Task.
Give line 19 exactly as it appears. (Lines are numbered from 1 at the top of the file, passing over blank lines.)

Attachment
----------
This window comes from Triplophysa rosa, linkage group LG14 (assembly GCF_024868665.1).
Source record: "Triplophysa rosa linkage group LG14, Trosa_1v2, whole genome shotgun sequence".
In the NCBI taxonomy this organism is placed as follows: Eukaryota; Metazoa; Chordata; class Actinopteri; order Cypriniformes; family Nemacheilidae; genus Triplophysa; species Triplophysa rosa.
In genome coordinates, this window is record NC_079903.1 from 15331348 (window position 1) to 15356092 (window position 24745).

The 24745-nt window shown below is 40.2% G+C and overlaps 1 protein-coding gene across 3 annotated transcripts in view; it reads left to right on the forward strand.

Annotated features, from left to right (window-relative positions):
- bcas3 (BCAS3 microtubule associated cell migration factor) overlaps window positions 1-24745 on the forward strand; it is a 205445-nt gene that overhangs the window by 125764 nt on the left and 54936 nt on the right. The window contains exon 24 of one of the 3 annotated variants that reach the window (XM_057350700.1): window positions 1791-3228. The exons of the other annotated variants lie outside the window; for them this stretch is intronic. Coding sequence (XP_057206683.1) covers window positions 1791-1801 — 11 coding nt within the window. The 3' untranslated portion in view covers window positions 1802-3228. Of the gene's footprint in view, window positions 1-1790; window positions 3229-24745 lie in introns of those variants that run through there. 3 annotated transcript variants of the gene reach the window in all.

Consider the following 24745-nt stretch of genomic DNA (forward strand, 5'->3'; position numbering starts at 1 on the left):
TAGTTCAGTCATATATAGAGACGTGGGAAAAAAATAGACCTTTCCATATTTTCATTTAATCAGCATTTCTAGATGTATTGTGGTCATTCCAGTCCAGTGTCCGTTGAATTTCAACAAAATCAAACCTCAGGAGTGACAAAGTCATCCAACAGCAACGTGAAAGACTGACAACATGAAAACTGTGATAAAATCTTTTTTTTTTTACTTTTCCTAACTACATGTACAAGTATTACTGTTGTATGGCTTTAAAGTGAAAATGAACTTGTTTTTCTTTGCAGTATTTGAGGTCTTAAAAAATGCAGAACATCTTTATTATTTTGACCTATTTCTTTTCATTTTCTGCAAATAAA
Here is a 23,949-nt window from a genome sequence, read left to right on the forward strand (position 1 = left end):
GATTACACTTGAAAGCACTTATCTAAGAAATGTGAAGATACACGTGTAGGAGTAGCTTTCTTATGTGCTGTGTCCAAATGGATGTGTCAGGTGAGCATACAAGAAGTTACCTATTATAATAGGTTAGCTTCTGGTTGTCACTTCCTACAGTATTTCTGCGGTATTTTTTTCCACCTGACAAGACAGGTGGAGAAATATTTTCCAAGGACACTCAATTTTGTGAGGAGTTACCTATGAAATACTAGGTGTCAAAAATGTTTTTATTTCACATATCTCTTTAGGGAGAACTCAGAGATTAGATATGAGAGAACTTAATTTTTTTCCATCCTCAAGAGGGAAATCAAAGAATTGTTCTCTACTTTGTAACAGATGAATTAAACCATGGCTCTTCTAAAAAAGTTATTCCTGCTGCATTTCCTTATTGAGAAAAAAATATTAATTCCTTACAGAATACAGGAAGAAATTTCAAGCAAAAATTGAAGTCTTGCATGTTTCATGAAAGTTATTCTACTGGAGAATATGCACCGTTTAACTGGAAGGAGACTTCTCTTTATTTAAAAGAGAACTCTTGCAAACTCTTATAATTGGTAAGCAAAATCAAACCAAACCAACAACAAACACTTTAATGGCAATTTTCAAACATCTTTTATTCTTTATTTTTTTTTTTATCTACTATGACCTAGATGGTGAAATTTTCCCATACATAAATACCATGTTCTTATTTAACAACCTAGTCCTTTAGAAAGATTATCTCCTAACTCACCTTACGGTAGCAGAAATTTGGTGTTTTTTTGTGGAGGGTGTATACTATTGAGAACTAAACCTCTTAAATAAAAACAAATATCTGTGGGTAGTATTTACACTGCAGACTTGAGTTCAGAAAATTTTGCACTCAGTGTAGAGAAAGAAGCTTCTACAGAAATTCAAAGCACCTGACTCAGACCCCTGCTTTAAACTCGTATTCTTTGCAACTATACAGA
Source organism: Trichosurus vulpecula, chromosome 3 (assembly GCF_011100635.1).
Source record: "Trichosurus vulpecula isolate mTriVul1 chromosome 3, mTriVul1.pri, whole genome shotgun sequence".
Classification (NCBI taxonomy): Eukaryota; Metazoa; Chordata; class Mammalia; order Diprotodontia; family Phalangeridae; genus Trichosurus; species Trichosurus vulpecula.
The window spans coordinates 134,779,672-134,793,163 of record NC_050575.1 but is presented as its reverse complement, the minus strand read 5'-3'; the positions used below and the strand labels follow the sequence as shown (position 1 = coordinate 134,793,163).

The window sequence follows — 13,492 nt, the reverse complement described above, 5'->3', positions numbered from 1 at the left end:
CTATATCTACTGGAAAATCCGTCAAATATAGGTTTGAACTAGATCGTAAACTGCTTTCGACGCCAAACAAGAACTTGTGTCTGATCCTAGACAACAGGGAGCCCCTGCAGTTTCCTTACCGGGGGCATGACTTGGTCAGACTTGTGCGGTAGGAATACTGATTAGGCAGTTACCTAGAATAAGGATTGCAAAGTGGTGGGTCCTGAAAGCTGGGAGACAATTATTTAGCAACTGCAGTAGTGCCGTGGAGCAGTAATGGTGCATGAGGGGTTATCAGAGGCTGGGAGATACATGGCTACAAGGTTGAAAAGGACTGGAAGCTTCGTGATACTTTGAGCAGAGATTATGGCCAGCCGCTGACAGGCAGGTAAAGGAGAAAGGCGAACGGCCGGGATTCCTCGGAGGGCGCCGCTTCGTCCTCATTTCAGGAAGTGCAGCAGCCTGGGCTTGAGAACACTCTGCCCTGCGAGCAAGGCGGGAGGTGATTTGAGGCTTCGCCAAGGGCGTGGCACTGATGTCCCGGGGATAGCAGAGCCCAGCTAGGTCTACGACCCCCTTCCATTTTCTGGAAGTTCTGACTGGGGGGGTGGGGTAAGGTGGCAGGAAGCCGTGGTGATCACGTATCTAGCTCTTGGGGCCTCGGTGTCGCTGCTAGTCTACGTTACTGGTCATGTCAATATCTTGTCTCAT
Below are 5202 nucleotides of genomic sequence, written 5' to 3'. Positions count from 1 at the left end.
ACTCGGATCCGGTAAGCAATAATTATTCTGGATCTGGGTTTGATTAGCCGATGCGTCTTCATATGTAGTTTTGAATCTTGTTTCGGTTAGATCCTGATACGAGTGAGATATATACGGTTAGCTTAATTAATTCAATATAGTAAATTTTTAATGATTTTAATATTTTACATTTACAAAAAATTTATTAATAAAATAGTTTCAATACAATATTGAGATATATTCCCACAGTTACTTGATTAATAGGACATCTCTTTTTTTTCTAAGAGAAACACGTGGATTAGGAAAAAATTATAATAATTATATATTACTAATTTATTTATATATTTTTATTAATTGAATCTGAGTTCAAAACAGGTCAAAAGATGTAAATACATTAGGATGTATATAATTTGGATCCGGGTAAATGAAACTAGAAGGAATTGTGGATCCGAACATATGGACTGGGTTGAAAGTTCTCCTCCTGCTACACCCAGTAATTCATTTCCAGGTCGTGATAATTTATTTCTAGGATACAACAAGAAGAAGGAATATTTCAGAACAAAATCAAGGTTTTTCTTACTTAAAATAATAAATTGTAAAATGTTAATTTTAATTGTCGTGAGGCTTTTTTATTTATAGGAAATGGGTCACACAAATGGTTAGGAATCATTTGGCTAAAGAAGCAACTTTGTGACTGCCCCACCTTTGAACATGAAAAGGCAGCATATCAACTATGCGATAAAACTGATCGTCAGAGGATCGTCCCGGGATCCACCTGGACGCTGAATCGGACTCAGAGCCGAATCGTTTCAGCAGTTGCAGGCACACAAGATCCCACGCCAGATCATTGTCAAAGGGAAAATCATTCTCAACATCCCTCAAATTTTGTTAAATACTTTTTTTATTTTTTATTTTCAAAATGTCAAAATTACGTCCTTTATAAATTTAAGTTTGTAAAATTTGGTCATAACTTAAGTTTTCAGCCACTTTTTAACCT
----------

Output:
ACTCGGATCCGGTAAGCAATAATTATTCTGGATCTGGGTTTGATTAGCCGATGCGTCTTCATATGTAGTTTTGAATCTTGTTTCGGTTAGATCCTGATACGAGTGAGATATATACGGTTAGCTTAATTAATTCAATATAGTAAATTTTTAATGATTTTAATATTTTACATTTACAAAAAATTTATTAATAAAATAGTTTCAATACAATATTGAGATATATTCCCACAGTTACTTGATTAATAGGACATCTCTTTTTTTTCTAAGAGAAACACGTGGATTAGGAAAAAATTATAATAATTATATATTACTAATTTATTTATATATTTTTATTAATTGAATCTGAGTTCAAAACAGGTCAAAAGATGTAAATACATTAGGATGTATATAATTTGGATCCGGGTAAATGAAACTAGAAGGAATTGTGGATCCGAACATATGGACTGGGTTGAAAGTTCTCCTCCTGCTACACCCAGTAATTCATTTCCAGGTCGTGATAATTTATTTCTAGGATACAACAAGAAGAAGGAATATTTCAGAACAAAATCAAGGTTTTTCTTACTTAAAATAATAAATTGTAAAATGTTAATTTTAATTGTCGTGAGGCTTTTTTATTTATAGGAAATGGGTCACACAAATGGTTAGGAATCATTTGGCTAAAGAAGCAACTTTGTGACTGCCCCACCTTTGAACATGAAAAGGCAGCATATCAACTATGCGATAAAACTGATCGTCAGAGGATCGTCCCGGGATCCACCTGGACGCTGAATCGGACTCAGAGCCGAATCGTTTCAGCAGTTGCAGGCACACAAGATCCCACGCCAGATCATTGTCAAAGGGAAAATCATTCTCAACATCCCTCAAATTTTGTTAAATACTTTTTTTATTTTTTATTTTCAAAATGTCAAAATTACGTCCTTTATAAATTTAAGTTTGTAAAATTTGGTCATAACTTAAGTTTTCAGCCACTTTTTAACCT